The Fairytales of Resume Writing Dispelled

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Let’s face it.

Styles change.
Times change.
Expectations change.

Fairytales change… not so much

A fairytale may be a cautionary tale at its inception, but over the years fairytales take on a legend-like status and despite wide ranging cultural, technological, commercial and lifestyle changes, these fairytales remain stubbornly at the forefront of our minds, entrenched and unquestioned.

Let’s dispel a few of today’s resume writing myths now.

Myth: A résumé must have an Objective as an opening statement

The tepid, cringeworthy statements made by applicants who state the obvious-—“I want a position that offers a challenge, working with a committed team of people in a progressive environment”—-have to be the most hackneyed statements committed to paper. A show of hands, please, from those who want to work in a treadmill position, surrounded by bored deadbeats, in a potentially bankrupt and stultifying atmosphere!

Myth: A résumé must be a complete chronicle of work history, concentrating on duties and responsibilities.

If you are 55 years old, do you intend to explore in depth the highs and lows of the paper route you had when you were 13? Or if you’re a contractor, are you making a list of every project you have worked on since you started your apprenticeship? We can just see the typical recruiter reaching for the painkillers at the very idea!

Myth: A résumé must provide a list of references and their contact details. References can be your friends, your coworkers, or Auntie Mary – anyone who has a good word to say about you.

Of course your Auntie Mary, coworkers and friends will have something good to say about you. The issue is whether they will be able to answer questions about your employment history and performance, since this is what your next employer will be looking for. Imagine the startled responses from your friends and Auntie Mary when the recruiter asks: “…and tell me, can you give me an example of how Cecil generated revenues in a saturated consumer market?”

Assurances that Cecil is a nice person with good manners and a love of stray animals is not exactly what the employer is looking for. This raises the subject of selecting appropriate references, which, incidentally, should be a separate document.

Myth: Education must include all subjects taken in high school and the results of each subject, followed with any University studies, subjects, and results.

This could be a reasonable suggestion if you are a new graduate. Just one full-time employment engagement since graduation, though, catapults you from student to experienced employee, and therefore, using valuable paper real estate to explore unnecessary information is a poor use of a limited resource. An employer will be looking for the real-life experiences and achievements of a potential employee, rather than an impressive list of classes studied by a new graduate.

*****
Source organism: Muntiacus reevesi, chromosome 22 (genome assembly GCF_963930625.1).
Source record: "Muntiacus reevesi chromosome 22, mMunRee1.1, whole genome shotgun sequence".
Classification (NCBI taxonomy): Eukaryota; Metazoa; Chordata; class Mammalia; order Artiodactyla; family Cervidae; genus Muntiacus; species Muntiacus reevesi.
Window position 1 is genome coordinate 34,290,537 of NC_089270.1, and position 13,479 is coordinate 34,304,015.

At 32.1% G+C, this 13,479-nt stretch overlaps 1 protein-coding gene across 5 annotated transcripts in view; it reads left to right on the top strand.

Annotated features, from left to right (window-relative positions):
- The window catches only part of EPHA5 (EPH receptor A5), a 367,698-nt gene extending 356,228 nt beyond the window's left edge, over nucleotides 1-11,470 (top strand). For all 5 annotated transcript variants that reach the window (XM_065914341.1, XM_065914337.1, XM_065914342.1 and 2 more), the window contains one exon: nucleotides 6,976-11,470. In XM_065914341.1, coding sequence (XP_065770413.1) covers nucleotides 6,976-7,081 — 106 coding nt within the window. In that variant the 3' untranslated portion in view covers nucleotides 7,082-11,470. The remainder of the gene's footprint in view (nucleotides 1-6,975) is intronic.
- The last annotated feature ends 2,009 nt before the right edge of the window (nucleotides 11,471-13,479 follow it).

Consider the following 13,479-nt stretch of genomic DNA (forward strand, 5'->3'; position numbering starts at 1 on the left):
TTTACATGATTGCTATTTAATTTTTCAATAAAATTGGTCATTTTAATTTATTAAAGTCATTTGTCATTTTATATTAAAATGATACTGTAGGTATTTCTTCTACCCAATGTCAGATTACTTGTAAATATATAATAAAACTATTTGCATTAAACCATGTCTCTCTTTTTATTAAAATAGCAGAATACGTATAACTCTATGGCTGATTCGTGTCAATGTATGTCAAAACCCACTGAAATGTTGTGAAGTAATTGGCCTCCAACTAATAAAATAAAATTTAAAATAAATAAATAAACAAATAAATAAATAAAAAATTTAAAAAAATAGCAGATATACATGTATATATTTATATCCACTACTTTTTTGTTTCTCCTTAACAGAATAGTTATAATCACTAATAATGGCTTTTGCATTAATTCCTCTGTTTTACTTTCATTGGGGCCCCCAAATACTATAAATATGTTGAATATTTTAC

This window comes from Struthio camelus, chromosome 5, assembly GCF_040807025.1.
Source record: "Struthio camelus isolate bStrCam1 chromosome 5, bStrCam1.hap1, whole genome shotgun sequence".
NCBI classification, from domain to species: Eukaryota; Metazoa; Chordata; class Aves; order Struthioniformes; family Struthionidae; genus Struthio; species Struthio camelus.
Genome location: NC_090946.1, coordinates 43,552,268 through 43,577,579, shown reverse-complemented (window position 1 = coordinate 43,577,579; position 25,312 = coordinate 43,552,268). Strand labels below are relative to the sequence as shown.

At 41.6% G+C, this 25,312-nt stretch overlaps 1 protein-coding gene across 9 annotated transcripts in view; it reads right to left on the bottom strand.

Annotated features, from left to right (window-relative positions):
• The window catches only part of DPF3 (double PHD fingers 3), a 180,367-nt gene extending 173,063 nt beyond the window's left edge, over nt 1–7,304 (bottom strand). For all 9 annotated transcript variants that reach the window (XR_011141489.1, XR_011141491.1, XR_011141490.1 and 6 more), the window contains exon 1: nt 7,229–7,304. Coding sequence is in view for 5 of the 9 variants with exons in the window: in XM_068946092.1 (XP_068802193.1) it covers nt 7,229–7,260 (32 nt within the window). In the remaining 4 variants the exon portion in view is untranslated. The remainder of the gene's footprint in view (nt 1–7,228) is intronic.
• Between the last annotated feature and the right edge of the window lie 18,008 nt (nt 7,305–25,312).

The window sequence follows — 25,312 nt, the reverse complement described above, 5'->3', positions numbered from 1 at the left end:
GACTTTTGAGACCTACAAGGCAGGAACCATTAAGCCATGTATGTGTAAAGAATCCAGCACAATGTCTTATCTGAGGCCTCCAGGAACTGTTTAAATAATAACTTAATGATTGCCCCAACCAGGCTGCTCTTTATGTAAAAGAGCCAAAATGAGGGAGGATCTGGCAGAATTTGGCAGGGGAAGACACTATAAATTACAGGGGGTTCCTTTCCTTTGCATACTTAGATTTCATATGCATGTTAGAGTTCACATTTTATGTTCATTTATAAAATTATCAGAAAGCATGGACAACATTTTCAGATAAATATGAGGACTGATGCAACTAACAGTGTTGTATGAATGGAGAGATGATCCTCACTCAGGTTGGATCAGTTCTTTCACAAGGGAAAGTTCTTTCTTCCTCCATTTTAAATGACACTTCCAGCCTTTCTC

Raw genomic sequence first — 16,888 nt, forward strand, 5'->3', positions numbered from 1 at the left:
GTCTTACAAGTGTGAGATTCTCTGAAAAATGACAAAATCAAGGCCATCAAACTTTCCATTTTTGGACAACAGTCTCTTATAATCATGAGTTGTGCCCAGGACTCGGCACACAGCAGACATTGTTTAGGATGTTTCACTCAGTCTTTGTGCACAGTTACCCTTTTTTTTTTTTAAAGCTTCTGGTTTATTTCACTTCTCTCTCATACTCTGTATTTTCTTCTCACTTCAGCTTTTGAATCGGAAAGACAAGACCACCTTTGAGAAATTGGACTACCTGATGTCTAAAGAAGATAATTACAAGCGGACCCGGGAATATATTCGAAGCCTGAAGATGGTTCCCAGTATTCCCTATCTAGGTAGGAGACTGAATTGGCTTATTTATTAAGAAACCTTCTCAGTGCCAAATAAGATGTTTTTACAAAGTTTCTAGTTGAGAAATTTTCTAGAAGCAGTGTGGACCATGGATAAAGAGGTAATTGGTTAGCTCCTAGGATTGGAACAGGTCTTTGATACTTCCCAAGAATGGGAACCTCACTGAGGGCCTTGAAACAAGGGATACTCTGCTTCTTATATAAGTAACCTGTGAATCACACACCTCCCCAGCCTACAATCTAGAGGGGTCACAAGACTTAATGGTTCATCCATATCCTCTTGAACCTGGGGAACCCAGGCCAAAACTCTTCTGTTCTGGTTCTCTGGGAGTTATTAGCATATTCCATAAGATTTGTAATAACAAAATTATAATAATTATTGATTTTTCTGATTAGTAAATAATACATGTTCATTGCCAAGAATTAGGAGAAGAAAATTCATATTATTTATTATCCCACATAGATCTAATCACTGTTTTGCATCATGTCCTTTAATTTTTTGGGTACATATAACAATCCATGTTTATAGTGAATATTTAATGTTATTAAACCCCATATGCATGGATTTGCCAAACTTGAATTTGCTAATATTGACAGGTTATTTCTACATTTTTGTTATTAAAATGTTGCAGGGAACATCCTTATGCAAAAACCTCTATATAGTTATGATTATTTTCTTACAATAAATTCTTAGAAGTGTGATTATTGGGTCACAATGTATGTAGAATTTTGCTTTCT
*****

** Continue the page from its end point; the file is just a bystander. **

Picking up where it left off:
Myth: A résumé must be no longer than four pages, and one is not enough.

This is one of the most important pieces of information you will ever hear about résumé writing that really will stand the test of time: Your résumé needs to be long enough to tell your story and to hold the reader’s interest—and not one word longer. It’s a little like a party. If it’s no longer interesting, starts to get repetitive, and you start to look at your watch—it needs to come to a close. Immediately. If that story has to end at two pages, three pages or four pages then that is where it has to end. Cutting out vital information to fulfil some arbitrary page preference is just madness. What part of your experience and skills do you want to leave out?

Or, as Sir Winston Churchill (1874-1965) so eloquently said: “The length of this document defends it well against the risk of its being read.”

Myth: An employer needs to know about your personal life to know you as a person. It it vital to disclose all personal information.

Are you an entrant in the Miss World Contest? Is a weekend lottery draw of lucky birthday years offered to candidates? Does parenthood make you more reliable or less reliable? Does bungee jumping qualify you for that accountancy position? No matter how many ways you look at it, personal details on a business document never make a great deal of sense. Employers and recruiters are not, as you may think, looking for hidden clues to your leadership or other strengths in a listing of your hobbies. If your experience does not indicate your strengths, nothing will.

Myth: A skills section, indicating that you have excellent communication, interpersonal and organisational skills, is essential.